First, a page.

Hurricane Nate, the latest storm to form in the Atlantic amid an already devastating hurricane season, weakened to a tropical storm Sunday morning after it made landfall twice, the National Hurricane Center said.
As of Sunday morning, the tropical storm currently had sustained winds of 45 mph as it moves inland in Alabama at 23 mph. On Saturday evening, the then-Category 1 hurricane hit the mouth of the Mississippi River in southeast Louisiana then later hit near Biloxi, Miss., bringing life-threatening flooding, according to the National Hurricane Center. When Hurricane Nate first made landfall, it had maximum sustained winds of 85 mph.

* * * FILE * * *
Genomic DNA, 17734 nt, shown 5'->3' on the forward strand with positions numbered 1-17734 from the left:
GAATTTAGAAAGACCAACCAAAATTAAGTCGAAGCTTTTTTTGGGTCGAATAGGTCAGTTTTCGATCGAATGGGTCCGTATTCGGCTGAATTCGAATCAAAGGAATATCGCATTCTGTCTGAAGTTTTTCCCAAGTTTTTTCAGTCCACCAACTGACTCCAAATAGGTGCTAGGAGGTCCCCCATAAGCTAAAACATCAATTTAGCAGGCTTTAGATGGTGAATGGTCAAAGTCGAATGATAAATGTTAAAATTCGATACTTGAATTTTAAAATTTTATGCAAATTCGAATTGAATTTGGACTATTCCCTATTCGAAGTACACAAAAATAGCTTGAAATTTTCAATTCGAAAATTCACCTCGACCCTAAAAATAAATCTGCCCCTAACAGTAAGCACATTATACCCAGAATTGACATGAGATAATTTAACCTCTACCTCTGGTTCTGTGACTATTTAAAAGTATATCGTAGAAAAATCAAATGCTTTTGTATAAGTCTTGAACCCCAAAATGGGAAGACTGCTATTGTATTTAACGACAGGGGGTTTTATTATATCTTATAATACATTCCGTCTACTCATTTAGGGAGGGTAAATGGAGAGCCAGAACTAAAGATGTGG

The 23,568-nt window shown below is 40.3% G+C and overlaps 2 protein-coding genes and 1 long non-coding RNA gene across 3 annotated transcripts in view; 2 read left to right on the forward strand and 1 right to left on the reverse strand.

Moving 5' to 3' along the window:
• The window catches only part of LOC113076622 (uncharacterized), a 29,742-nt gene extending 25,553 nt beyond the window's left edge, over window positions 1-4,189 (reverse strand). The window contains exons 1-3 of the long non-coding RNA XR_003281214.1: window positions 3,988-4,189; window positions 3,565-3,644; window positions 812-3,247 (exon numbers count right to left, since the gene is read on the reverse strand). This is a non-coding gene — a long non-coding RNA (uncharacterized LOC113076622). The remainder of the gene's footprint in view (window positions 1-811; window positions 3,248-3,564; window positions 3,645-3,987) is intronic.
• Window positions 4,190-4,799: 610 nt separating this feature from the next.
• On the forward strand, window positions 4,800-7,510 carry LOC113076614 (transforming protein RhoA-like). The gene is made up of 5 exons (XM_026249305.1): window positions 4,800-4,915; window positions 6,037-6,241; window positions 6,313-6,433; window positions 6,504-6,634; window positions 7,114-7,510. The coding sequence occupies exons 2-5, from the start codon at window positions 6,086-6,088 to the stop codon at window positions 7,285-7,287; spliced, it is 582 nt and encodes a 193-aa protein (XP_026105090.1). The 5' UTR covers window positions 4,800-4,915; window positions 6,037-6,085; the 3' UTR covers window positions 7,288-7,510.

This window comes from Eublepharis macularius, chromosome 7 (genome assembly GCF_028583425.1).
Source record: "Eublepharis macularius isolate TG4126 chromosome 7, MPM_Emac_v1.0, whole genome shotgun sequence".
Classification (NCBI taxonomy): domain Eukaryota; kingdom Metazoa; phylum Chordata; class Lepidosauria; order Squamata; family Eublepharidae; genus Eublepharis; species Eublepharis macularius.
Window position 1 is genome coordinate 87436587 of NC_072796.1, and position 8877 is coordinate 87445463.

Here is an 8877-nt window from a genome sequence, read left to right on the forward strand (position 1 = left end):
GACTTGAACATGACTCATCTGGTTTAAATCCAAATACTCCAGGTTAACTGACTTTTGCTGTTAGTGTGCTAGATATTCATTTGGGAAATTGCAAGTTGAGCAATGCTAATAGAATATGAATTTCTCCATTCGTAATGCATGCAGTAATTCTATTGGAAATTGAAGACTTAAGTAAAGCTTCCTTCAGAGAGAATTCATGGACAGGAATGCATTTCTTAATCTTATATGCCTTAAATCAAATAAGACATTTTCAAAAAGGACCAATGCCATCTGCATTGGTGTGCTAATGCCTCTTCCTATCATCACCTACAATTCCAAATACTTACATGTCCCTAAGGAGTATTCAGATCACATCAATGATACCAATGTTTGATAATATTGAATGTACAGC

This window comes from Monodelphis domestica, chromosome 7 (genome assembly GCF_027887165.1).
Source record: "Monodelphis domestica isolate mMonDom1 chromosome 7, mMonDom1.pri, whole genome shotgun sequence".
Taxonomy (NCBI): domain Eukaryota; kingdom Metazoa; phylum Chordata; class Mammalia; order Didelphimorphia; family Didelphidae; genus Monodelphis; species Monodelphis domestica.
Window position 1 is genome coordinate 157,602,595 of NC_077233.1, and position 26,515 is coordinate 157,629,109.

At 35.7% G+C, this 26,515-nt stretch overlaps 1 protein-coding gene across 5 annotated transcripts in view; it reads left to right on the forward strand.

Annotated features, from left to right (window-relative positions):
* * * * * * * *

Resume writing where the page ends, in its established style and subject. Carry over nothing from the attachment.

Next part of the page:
The National Hurricane Center is expecting five to eight feet of flooding along the Mississippi coast on Sunday and heavy rainfall in the central Gulf Coast, Deep South, eastern Tennessee Valley and southern Appalachians. The fast-moving storm is expected to move northeast over the next several days.
This hurricane is the first to make landfall in Mississippi since Hurricane Katrina hit in 2005, leaving more than 1,800 people dead and causing $100 billion in damages.
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